Whether it's setting up a Bank of England-type body to run it or fining patients for missing appointments, healthcare leaders, policymakers and practitioners past and present have a wealth of ideas about how they would change the NHS for the better.
Professor Dinesh Bhugra, a psychiatrist and former president of the British Medical Association and the Royal College of Psychologists, asked 14 peers, physicians and patients' representatives for their prescription for the NHS.
The interviews are reproduced in Professor Bhugra's new book, Conversations about the NHS. Thought-provoking and in some cases, controversial, ideas include:
- Setting up an independent Bank of England-type body to run the NHS – Dr Chaand Nagpaul, a GP and former chair of the BMA. Nagpaul states that we have a "health service that's at the mercy of political whim" and "just changing the health secretary changes the policies" and he would redesign it to be free of political influence.
- Choosing a health secretary with experience of working in the NHS, rather than someone who is a politically convenient Cabinet appointment for the prime minster – Dr Sarah Hallett, a trainee paediatrician and past chair of the BMA's junior doctors' committee.
- Rethinking the criteria for becoming a doctor – Sir David Haslam, past chair of NICE and former president of the BMA. Haslam states that he has long thought that we "choose almost precisely the wrong people to become doctors" and an understanding of human relationships is more useful in medicine now than top scores in maths and science.
- Setting up a network of polyclinics to treat complex chronic illnesses in the community – Dr Richard Horton, editor in chief of The Lancet.
- Overhauling workforce planning to take into account that doctors may want to take time out to bring up families – Dr Max Pemberton, a psychiatrist and journalist. Pemberton argues that the evidence shows that women doctors tend to not work full time and "therefore we need to account for that".
- Fining patients for missing appointments and going to A&E with minor problems and when drunk – Dr Max Pemberton.
- Recruiting retired people to regularly call and update those on NHS waiting lists – Rachel Power, CEO of the Patients Association.
- Making training more multidisciplinary to prepare healthcare staff for the teamwork that will be part of their day-to-day working lives – Dr Dan Poulter, MP and a hospital doctor
- Putting in place a 20-year-plan for the NHS – Dr Dan Poulter
The case for change
Professor Bhugra sets the scene for the interviews, the transcripts of which make up the body of his book, by describing the history of the NHS and the challenges it faces as it celebrates its 75th birthday this summer [July 2023].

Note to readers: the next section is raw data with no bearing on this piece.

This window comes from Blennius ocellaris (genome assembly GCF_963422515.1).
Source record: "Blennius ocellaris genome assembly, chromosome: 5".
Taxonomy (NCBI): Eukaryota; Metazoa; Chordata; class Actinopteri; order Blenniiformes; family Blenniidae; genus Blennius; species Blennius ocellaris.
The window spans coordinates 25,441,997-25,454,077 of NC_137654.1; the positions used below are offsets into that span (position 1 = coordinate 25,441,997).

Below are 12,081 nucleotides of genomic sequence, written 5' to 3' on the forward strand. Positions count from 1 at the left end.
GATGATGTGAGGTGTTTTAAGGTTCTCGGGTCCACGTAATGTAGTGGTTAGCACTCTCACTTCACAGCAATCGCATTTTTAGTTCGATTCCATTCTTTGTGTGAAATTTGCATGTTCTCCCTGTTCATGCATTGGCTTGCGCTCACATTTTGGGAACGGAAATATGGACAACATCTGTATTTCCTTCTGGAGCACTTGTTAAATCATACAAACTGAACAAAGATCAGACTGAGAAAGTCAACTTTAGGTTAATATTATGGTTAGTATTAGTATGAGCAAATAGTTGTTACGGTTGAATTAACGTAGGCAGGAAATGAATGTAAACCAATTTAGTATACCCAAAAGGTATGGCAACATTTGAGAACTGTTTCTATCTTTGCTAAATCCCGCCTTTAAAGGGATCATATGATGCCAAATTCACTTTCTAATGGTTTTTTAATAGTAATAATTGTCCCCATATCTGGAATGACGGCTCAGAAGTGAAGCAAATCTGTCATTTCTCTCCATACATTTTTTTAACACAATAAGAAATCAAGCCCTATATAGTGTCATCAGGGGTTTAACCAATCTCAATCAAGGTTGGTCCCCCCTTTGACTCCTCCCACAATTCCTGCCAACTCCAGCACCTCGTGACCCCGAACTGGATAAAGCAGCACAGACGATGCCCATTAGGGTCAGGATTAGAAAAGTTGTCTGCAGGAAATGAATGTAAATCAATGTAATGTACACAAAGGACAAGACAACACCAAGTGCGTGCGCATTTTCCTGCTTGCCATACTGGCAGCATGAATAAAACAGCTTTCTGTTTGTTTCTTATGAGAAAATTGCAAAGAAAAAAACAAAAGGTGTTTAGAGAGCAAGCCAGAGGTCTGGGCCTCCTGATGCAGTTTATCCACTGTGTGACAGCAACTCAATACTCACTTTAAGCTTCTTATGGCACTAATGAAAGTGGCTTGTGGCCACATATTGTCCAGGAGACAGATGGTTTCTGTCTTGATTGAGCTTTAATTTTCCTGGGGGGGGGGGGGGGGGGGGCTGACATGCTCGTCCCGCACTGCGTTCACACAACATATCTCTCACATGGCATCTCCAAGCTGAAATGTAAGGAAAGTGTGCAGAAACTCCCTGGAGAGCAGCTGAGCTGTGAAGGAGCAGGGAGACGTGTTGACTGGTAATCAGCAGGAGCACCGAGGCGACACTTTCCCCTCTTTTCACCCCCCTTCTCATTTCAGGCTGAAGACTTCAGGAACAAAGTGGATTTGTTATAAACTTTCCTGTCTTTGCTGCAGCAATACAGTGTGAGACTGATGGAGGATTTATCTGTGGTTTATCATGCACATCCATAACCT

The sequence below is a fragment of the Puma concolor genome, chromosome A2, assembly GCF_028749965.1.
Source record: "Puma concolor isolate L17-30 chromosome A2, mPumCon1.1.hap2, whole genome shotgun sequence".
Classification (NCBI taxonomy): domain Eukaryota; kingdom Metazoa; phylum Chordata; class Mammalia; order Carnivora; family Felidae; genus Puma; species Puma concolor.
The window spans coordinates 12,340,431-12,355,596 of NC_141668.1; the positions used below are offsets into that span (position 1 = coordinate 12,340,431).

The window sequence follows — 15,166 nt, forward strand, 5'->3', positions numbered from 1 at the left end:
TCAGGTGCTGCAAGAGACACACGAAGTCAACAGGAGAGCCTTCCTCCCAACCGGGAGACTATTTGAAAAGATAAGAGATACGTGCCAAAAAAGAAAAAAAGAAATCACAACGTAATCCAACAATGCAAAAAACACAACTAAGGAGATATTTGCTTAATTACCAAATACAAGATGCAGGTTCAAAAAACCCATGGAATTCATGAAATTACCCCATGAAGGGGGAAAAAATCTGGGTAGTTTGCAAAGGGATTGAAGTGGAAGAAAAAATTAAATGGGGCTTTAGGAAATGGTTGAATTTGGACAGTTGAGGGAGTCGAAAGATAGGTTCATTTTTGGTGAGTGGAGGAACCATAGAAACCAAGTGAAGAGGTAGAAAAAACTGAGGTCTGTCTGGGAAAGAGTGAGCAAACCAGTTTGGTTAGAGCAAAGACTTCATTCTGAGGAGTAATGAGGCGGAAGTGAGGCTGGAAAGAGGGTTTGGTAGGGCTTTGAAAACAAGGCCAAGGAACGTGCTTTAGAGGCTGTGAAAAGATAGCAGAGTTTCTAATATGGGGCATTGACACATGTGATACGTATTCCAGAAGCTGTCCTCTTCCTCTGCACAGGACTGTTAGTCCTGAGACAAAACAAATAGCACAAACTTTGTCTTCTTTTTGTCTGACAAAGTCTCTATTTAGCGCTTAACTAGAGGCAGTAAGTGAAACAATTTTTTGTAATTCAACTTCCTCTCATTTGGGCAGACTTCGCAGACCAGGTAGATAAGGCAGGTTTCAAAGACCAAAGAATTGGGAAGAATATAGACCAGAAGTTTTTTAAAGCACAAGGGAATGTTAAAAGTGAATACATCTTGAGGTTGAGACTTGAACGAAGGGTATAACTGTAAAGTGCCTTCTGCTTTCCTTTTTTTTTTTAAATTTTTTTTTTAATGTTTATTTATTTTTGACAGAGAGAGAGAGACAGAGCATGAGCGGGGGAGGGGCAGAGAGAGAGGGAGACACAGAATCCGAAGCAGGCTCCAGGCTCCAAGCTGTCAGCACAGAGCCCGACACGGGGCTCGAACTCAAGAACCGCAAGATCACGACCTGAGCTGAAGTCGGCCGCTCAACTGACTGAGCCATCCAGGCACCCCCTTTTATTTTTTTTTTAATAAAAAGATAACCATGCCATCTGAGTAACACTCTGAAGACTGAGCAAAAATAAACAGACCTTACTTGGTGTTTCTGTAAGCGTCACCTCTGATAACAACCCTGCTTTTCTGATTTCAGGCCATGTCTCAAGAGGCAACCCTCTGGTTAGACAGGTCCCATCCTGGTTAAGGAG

The combination of increased demand for services, expensive tests and treatments and continual political interference has left this one-time jewel of the welfare state lurching from crisis to crisis, argues Professor Bhugra, who is donating all royalties from Conversations about the NHS to the Patients Association.
Fragmentation within the NHS, such as the division between mental and physical health, has compounded the challenges faced, while failure to acknowledge the role of wider factors such as housing and education on health and wellbeing means "we are patching people up, rather than creating a healthy population".
The challenge is for policymakers and stakeholders to realize and recognize these pressures and put strategies in place now so that the NHS survives both as a principle and as an institution."
Professor Dinesh Bhugra
His questions for his interviewees include what they would change in the NHS and how they would design the health service, if they were setting it up from scratch
After completing the interviews, each of which forms a chapter in the book, Professor Bhugra distils and reflects on the proposals.
He concludes: "There is no doubt that the NHS is a valued part of society. However, at 75 years and with structures set up three generations go, the time has come to seek bold solutions, rather than merely tinker at the edges.
"The NHS needs and deserves a long-term plan with cross-party consensus and ring-fenced funding to ensure that resources are adequate.
"Health cannot, and should not, be seen in a silo. There must be interconnectedness with education, housing and employment. In addition, public health and health need to be integrated and social care and health must come together.
"Health is everyone's basic right."
Bhugra, D., (2023) Conversations about the NHS. doi.org/10.4324/9781003382188.